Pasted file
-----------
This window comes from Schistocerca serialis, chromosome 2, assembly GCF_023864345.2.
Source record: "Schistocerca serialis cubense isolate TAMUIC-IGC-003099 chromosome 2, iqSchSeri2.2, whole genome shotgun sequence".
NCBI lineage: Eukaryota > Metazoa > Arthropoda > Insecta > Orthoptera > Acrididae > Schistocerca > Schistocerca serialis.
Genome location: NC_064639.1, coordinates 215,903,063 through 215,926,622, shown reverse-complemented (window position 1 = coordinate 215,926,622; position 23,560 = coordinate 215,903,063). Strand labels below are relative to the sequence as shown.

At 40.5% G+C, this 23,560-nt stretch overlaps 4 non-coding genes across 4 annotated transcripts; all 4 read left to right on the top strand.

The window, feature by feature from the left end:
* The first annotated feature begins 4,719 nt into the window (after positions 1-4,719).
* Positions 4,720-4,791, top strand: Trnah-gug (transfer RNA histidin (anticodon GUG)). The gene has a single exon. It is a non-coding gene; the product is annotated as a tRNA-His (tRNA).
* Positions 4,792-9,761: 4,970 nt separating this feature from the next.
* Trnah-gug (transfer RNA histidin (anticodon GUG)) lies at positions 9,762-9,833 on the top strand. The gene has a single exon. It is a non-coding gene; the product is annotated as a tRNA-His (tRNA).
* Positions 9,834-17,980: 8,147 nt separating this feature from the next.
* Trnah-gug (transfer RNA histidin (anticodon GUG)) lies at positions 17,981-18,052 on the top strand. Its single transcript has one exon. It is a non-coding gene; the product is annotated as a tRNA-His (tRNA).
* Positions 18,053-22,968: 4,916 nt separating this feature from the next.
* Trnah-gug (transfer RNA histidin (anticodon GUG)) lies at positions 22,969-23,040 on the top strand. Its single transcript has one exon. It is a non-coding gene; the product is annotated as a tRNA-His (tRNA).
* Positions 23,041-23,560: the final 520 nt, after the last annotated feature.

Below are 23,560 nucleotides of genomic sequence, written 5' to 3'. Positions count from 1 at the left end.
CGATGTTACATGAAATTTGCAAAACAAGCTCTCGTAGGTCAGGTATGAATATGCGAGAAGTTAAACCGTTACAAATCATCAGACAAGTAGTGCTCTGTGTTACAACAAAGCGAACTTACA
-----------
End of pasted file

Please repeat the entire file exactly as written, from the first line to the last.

This window comes from Schistocerca serialis, chromosome 2, assembly GCF_023864345.2.
Source record: "Schistocerca serialis cubense isolate TAMUIC-IGC-003099 chromosome 2, iqSchSeri2.2, whole genome shotgun sequence".
NCBI lineage: Eukaryota > Metazoa > Arthropoda > Insecta > Orthoptera > Acrididae > Schistocerca > Schistocerca serialis.
Genome location: NC_064639.1, coordinates 215,903,063 through 215,926,622, shown reverse-complemented (window position 1 = coordinate 215,926,622; position 23,560 = coordinate 215,903,063). Strand labels below are relative to the sequence as shown.

At 40.5% G+C, this 23,560-nt stretch overlaps 4 non-coding genes across 4 annotated transcripts; all 4 read left to right on the top strand.

The window, feature by feature from the left end:
* The first annotated feature begins 4,719 nt into the window (after positions 1-4,719).
* Positions 4,720-4,791, top strand: Trnah-gug (transfer RNA histidin (anticodon GUG)). The gene has a single exon. It is a non-coding gene; the product is annotated as a tRNA-His (tRNA).
* Positions 4,792-9,761: 4,970 nt separating this feature from the next.
* Trnah-gug (transfer RNA histidin (anticodon GUG)) lies at positions 9,762-9,833 on the top strand. The gene has a single exon. It is a non-coding gene; the product is annotated as a tRNA-His (tRNA).
* Positions 9,834-17,980: 8,147 nt separating this feature from the next.
* Trnah-gug (transfer RNA histidin (anticodon GUG)) lies at positions 17,981-18,052 on the top strand. Its single transcript has one exon. It is a non-coding gene; the product is annotated as a tRNA-His (tRNA).
* Positions 18,053-22,968: 4,916 nt separating this feature from the next.
* Trnah-gug (transfer RNA histidin (anticodon GUG)) lies at positions 22,969-23,040 on the top strand. Its single transcript has one exon. It is a non-coding gene; the product is annotated as a tRNA-His (tRNA).
* Positions 23,041-23,560: the final 520 nt, after the last annotated feature.

Below are 23,560 nucleotides of genomic sequence, written 5' to 3'. Positions count from 1 at the left end.
CGATGTTACATGAAATTTGCAAAACAAGCTCTCGTAGGTCAGGTATGAATATGCGAGAAGTTAAACCGTTACAAATCATCAGACAAGTAGTGCTCTGTGTTACAACAAAGCGAACTTACA